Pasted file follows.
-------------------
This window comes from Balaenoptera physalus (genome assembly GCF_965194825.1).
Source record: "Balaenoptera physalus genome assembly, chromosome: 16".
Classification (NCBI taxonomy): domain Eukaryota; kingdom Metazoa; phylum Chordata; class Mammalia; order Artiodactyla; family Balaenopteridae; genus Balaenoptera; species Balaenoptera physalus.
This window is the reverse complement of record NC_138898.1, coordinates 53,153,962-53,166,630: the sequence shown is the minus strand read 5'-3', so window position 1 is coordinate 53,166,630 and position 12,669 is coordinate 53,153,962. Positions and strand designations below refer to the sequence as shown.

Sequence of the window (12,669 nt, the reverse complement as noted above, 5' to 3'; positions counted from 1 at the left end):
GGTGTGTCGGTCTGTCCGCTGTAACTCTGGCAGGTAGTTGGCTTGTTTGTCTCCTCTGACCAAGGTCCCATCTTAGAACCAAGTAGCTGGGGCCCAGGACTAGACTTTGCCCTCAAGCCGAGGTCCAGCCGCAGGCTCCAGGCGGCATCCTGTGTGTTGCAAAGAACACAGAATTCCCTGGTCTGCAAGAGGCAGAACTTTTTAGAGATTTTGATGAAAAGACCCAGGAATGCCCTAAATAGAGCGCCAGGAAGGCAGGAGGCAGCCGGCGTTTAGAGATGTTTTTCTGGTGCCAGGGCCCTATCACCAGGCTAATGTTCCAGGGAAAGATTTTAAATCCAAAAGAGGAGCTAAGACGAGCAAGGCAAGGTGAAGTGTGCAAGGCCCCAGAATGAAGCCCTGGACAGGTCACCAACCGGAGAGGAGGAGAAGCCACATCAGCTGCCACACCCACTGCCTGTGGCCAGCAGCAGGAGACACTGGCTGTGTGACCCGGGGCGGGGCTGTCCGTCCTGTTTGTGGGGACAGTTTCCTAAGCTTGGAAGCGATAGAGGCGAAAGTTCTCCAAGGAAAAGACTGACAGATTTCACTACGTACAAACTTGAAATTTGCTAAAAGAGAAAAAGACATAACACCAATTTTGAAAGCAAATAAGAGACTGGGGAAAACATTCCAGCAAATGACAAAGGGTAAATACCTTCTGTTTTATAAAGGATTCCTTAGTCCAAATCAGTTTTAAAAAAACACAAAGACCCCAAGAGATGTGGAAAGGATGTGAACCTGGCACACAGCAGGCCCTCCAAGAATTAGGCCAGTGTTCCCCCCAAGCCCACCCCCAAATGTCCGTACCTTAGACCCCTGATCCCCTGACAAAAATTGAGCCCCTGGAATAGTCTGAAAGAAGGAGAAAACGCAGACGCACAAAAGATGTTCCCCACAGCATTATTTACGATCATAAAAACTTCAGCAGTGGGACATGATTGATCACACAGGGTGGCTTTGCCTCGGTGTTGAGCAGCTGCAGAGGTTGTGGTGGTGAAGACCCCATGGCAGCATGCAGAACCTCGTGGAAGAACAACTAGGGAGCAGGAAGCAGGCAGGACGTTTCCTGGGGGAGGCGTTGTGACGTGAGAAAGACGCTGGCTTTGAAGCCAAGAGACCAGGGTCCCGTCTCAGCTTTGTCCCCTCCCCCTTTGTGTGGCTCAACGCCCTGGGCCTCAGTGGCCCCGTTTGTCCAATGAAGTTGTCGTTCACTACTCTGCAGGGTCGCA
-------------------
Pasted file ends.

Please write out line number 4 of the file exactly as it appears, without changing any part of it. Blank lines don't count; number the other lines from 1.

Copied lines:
This window is the reverse complement of record NC_138898.1, coordinates 53,153,962-53,166,630: the sequence shown is the minus strand read 5'-3', so window position 1 is coordinate 53,166,630 and position 12,669 is coordinate 53,153,962. Positions and strand designations below refer to the sequence as shown.